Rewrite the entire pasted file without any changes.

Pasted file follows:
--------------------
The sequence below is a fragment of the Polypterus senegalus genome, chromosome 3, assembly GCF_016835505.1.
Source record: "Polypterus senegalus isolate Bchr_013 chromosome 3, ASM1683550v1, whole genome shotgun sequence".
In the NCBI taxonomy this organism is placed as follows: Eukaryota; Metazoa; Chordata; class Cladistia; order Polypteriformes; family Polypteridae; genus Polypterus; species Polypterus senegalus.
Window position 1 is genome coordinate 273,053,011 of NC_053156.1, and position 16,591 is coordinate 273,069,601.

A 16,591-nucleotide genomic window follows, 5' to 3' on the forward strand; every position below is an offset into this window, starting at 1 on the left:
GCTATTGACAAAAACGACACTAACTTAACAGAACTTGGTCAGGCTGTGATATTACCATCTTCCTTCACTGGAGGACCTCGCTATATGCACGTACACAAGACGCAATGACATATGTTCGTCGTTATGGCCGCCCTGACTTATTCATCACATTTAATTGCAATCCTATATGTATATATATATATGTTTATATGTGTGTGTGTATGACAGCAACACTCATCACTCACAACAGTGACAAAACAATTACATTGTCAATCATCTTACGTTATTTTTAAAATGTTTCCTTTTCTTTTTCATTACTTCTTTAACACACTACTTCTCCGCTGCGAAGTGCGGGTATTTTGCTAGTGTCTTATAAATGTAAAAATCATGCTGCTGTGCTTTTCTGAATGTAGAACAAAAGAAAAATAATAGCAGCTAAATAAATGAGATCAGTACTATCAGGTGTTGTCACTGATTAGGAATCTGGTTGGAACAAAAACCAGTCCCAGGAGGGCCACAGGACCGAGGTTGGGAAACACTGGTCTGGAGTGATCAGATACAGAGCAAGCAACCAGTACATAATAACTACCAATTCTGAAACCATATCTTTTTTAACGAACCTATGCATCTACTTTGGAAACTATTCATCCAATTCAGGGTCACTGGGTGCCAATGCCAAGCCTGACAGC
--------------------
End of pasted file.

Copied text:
The sequence below is a fragment of the Polypterus senegalus genome, chromosome 3, assembly GCF_016835505.1.
Source record: "Polypterus senegalus isolate Bchr_013 chromosome 3, ASM1683550v1, whole genome shotgun sequence".
In the NCBI taxonomy this organism is placed as follows: Eukaryota; Metazoa; Chordata; class Cladistia; order Polypteriformes; family Polypteridae; genus Polypterus; species Polypterus senegalus.
Window position 1 is genome coordinate 273,053,011 of NC_053156.1, and position 16,591 is coordinate 273,069,601.

A 16,591-nucleotide genomic window follows, 5' to 3' on the forward strand; every position below is an offset into this window, starting at 1 on the left:
GCTATTGACAAAAACGACACTAACTTAACAGAACTTGGTCAGGCTGTGATATTACCATCTTCCTTCACTGGAGGACCTCGCTATATGCACGTACACAAGACGCAATGACATATGTTCGTCGTTATGGCCGCCCTGACTTATTCATCACATTTAATTGCAATCCTATATGTATATATATATATGTTTATATGTGTGTGTGTATGACAGCAACACTCATCACTCACAACAGTGACAAAACAATTACATTGTCAATCATCTTACGTTATTTTTAAAATGTTTCCTTTTCTTTTTCATTACTTCTTTAACACACTACTTCTCCGCTGCGAAGTGCGGGTATTTTGCTAGTGTCTTATAAATGTAAAAATCATGCTGCTGTGCTTTTCTGAATGTAGAACAAAAGAAAAATAATAGCAGCTAAATAAATGAGATCAGTACTATCAGGTGTTGTCACTGATTAGGAATCTGGTTGGAACAAAAACCAGTCCCAGGAGGGCCACAGGACCGAGGTTGGGAAACACTGGTCTGGAGTGATCAGATACAGAGCAAGCAACCAGTACATAATAACTACCAATTCTGAAACCATATCTTTTTTAACGAACCTATGCATCTACTTTGGAAACTATTCATCCAATTCAGGGTCACTGGGTGCCAATGCCAAGCCTGACAGC